Op Ed | Why do we need a new legal regime for charities?

publication date: Oct 30, 2018
author/source: Hilary Pearson, Philanthropic Foundations Canada

In 2016, Canadian foundations collectively contributed grants of about $5.7 billion to Canadian charities. These grants support activities in many areas, from the environment to health to social services across the country. This is a large amount, even spread across 86,000 or so charities. But what isn’t discussed much is the legal framework that constrains the conditions under which these grants are given. For charitable foundations to become more effective funders in today’s Canada, we need a comprehensive review of the existing regulatory framework for charities in the Income Tax Act.

To a person outside this debate, a review may seem like a big ask. But the Income Tax Act is a key to the deployment of charitable capital. Today, as framed, it prevents effective partnerships between the charitable sector and the private and public sectors.

The federal government took an important step this September by releasing legislative proposals that would remove the limits on so-called “political” activities of charities from the Income Tax Act. This was a first response to the Consultation Panel on the Political Activities of Charities which reported in 2017. It is good that the government is willing to remove this provision which has discouraged charities from contributing to the development of public policy. This is an important step in reviewing the regulation and policing of charities through their political activities.

But the current federal law and regulations still constrain funders in ways that discourage partnerships and innovation. These constraints include:

• Disproportionate reporting requirements,

• Rigid rules governing financial relations between charities and non-charities,

• Lack of regulatory clarity on the ways in which investment capital can be provided to charities by charitable foundations, and

• Excessive focus on the activities rather than the purposes of charities.

Such limits combine to make charities and charitable funders less innovative, less effective and less capable of contributing to our society overall. We would like to see federal regulation and law that encourages rather than deters legitimate and productive partnerships between charities, foundations, businesses and governments.

There has not been a comprehensive review of the Income Tax Act with respect to charities in fifty years. This makes no sense. Many of the provisions were introduced piecemeal and are inconsistent with each other. This is no way to regulate an important sector that contributes so much to Canada’s economy and society in the 21st century. Such a review will take some time, as it should. And ideally it should be done in collaboration with experts and actors in the charitable sector itself. But it needs to be done.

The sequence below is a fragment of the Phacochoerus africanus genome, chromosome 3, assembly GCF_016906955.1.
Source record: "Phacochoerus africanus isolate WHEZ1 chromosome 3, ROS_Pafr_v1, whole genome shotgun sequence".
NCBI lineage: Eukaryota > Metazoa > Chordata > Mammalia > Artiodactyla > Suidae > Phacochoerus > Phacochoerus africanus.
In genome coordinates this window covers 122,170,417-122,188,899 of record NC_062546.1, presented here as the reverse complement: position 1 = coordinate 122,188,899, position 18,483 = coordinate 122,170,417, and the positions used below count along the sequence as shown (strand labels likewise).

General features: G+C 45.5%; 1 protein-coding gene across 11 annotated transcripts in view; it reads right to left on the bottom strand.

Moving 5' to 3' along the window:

Such a review could include an open discussion on the definition of charity, which has not been modernized in Canada as it has been in other commonwealth jurisdictions such as the UK and Australia. Given the increasing need for more revenue from sources other than philanthropy or government, why not consider allowing charities to generate revenue by engaging in business activity as long as it is destined to activities that are in pursuit of charitable purpose? Why does the Income Tax Act focus on activities rather than simply refer to charitable purposes? Charities are confusingly monitored and forced to report, by the CRA, on various kinds of activities some of which are charitable, some fundraising, some administrative and of course some political. How to decide consistently and report clearly? Should activities be removed from the Act? The courts themselves have pointed out the confusions and difficulties posed by focusing on defining various activities of charities. These are some of the questions that a comprehensive review could address.

In today’s landscape of donors, recipients and civil society organizations, foundations arguably have a unique role. They are long term funders, they are able to take calculated risks, even the risk of failure, since there are few short-term consequences to a failed grant. And so they can fund the experimental, the

innovative or unproven social initiative, in a unique contribution to the process of social change. These characteristics make it even more important that they be allowed and encouraged to fund flexibly and creatively while always respecting public policy frameworks and policy goals.

Hilary Pearson is President of Philanthropic Foundations Canada, a national network of family, independent and corporate grantmakers in Canada which includes many of the largest private charitable foundations in the country.An expert in nonprofit governance, Ms. Pearson has served on several national boards of directors, including those of Pearson College of the Pacific, Imagine Canada, the Stratford Shakespeare Festival of Canada, CARE Canada and Indspire. She chairs the Advisory Body of the Coady Institute at St Francis Xavier University and is a member of the Advisory Committee to the Masters Program in Philanthropy and Nonprofit Leadership at Carleton University. She holds a BA and MA from the University of Toronto, and honourary doctorates from Carleton University and the University of New Brunswick. She was appointed a Member of the Order of Canada in 2018.

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